Crimthann was soon won over to the Gospel by Patrick’s power in word and work. Doubtless he had heard how the kings of Naas and their brothers had given their adhesion to the new religion; he must have learned also of the many wonders wrought by Patrick in the plains of Kildare, and these things predisposed him to receive the new Gospel. An ancient poem, attributed to Dubthach, who was probably there at the time, tells us that:—

The King believed in Patrick without hard conditions.

He received him as a chaste, a holy soul’s friend,

At Rathvilly.

The blessings which Patrick gave there never decay

Upon beautiful Mel, upon Dathi, and upon Crimthann.

The beautiful Mel, a daughter of the King of the Deisi, was the wife of Crimthann, and Prince Dathi was his son and successor on the throne. They were all baptised at the same time, and in the same Blessed Well which is still shown close to the ancient fort. This was a great victory for Patrick. Having won over the king, he would have little difficulty with his sub-chiefs. Some of them were already Christians, and the others would not be slow to follow the example of the king and his family.

Patrick utilised these favourable dispositions to procure the restoration of the exiled sons of Cathbad, who had been driven out of the country by the King’s father. The phrase used in the Book of Armagh is that Patrick besought the king at his baptism ‘to let them go,’ and Bishop Fith (that is Iserninus) along with them. Perhaps he had some of them in bonds as hostages; but it is more likely that the meaning is that he let them go home to their own territories in the south of Carlow, and let Bishop Fith go there along with them. The context, too, implies as much, for it is immediately added that Cathbad’s sons went thereafter to their own abode. ‘They are the Fena of Fidh. And they came to meet Patrick and King Crimthann at Sci Patraic’—that is Patrick’s Thorn.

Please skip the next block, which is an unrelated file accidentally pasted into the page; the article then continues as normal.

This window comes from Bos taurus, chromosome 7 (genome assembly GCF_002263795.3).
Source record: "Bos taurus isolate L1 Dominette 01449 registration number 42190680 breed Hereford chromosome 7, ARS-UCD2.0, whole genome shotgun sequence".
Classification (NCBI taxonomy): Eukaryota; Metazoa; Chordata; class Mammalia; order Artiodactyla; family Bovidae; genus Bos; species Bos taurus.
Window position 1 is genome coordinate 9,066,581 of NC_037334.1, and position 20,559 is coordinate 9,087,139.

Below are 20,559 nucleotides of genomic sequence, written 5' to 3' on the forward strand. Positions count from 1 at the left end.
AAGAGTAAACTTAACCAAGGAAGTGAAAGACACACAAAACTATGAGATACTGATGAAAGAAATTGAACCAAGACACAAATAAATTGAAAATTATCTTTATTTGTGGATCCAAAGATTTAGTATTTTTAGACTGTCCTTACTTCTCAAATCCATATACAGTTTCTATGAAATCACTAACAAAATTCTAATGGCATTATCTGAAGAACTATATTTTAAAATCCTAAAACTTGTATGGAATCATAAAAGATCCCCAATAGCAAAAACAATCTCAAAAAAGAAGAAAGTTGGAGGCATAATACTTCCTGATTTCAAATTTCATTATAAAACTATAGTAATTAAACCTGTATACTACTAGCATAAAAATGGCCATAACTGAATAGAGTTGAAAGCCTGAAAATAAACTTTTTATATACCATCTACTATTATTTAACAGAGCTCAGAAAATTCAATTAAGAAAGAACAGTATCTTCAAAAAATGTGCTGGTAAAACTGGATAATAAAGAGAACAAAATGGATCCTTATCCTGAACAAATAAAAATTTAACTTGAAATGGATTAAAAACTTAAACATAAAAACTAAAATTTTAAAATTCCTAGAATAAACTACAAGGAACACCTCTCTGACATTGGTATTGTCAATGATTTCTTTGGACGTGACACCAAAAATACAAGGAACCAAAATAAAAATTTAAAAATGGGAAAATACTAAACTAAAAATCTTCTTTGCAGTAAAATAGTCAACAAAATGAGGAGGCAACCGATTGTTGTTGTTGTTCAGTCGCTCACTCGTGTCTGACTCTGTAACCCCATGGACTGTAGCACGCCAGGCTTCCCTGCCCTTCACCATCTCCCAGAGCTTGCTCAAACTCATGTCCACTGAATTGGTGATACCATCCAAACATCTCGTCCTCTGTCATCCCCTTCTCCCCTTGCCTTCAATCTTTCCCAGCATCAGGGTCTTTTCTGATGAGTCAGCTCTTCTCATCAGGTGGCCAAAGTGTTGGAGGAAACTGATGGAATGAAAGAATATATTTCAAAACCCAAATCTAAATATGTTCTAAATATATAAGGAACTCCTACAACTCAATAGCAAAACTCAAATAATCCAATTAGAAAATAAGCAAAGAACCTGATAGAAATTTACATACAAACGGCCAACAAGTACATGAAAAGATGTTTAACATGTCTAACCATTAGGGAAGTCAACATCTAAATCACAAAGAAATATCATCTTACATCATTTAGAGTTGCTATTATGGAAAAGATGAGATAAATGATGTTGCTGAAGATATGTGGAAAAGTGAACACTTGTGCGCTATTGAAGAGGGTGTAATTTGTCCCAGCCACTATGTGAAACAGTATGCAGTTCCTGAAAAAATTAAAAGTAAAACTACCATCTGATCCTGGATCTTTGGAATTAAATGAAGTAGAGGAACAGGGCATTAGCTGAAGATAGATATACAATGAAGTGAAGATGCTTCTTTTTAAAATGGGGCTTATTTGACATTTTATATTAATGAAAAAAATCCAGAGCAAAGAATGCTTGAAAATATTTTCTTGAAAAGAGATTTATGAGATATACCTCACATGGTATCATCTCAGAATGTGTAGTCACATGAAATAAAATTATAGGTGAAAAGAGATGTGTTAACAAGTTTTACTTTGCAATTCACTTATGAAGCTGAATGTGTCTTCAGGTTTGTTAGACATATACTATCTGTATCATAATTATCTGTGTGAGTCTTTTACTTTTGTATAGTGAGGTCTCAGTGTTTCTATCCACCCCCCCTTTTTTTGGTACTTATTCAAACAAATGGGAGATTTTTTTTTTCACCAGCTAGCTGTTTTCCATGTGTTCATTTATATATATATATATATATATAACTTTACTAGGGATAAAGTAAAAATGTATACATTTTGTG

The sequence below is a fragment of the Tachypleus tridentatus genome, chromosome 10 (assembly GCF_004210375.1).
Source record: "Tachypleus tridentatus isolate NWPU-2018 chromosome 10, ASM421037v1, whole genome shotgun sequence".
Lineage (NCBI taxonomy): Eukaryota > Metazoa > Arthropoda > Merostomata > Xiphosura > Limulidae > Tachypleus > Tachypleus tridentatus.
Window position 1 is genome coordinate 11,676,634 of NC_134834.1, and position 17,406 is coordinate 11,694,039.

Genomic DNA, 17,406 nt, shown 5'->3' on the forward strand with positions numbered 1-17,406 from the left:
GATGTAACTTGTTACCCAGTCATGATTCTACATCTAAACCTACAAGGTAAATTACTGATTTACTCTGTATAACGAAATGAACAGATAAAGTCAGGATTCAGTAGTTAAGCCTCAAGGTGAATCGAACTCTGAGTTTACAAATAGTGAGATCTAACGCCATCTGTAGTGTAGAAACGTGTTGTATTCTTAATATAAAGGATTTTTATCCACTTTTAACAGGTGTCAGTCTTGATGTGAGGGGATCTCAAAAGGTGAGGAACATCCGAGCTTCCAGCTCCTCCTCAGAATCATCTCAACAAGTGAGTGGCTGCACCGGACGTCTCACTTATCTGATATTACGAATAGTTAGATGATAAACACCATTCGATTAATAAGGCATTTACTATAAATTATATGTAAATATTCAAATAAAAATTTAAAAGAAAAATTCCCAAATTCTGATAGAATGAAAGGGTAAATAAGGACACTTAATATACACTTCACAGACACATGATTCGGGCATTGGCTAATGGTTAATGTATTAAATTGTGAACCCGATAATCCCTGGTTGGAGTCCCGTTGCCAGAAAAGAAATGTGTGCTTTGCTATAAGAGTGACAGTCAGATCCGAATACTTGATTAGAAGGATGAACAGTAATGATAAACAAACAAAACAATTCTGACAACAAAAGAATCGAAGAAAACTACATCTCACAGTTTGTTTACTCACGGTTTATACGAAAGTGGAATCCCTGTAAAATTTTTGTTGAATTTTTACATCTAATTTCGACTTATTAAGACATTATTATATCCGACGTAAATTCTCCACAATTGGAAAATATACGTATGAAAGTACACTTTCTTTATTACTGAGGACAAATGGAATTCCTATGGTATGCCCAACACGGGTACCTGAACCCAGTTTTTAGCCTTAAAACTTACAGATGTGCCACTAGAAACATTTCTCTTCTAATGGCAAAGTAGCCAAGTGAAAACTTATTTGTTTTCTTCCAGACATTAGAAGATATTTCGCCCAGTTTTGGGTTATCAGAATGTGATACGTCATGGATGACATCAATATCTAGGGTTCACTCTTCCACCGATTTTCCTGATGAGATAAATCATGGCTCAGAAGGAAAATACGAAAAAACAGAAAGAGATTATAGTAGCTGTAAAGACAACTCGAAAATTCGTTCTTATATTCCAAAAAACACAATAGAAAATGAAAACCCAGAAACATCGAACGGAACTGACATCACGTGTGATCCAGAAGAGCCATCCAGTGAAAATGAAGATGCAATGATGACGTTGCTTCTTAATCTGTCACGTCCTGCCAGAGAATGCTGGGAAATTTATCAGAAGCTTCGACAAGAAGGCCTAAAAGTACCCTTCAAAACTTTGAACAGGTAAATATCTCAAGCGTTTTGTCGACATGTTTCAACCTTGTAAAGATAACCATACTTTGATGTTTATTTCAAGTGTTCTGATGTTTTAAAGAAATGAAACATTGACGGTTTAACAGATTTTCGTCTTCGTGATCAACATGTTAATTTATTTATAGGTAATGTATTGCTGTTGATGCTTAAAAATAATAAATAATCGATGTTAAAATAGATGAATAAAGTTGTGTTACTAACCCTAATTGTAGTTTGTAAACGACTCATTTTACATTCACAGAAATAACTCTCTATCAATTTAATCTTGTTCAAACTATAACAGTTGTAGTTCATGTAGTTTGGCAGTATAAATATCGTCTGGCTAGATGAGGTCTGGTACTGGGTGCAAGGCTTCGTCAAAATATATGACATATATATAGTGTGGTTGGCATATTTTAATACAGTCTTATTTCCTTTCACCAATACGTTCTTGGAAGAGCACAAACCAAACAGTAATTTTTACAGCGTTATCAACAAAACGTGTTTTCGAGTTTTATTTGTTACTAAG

Shearman says that the place of this meeting was near Killaveny in the barony of Shillelagh, in the extreme south-west of Wicklow. Near it, he says, there is a Patrick’s Well, which gives name to a townland; and close to the well is Patrick’s Bush, which has long been a place of pious pilgrimage. The townland, however, that bears this name is not in the barony of Shillelagh, Co. Wicklow, but in the barony of Rathvilly, Co. Carlow, some few miles to the north. This was undoubtedly the scene of the interview, and marks the direction of Patrick’s missionary journey from Rathvilly, south-east towards Clonmore.